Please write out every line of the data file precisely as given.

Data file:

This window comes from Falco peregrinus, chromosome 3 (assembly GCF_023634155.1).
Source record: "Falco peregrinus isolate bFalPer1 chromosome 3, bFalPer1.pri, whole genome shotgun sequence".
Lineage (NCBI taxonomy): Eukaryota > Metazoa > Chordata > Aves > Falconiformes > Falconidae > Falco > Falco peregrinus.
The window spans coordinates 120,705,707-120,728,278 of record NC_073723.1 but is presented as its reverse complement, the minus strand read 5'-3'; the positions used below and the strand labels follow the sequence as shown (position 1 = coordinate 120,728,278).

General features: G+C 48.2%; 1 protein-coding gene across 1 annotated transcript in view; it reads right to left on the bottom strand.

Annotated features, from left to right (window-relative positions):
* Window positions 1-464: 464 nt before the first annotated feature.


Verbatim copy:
This window comes from Falco peregrinus, chromosome 3 (assembly GCF_023634155.1).
Source record: "Falco peregrinus isolate bFalPer1 chromosome 3, bFalPer1.pri, whole genome shotgun sequence".
Lineage (NCBI taxonomy): Eukaryota > Metazoa > Chordata > Aves > Falconiformes > Falconidae > Falco > Falco peregrinus.
The window spans coordinates 120,705,707-120,728,278 of record NC_073723.1 but is presented as its reverse complement, the minus strand read 5'-3'; the positions used below and the strand labels follow the sequence as shown (position 1 = coordinate 120,728,278).

General features: G+C 48.2%; 1 protein-coding gene across 1 annotated transcript in view; it reads right to left on the bottom strand.

Annotated features, from left to right (window-relative positions):
* Window positions 1-464: 464 nt before the first annotated feature.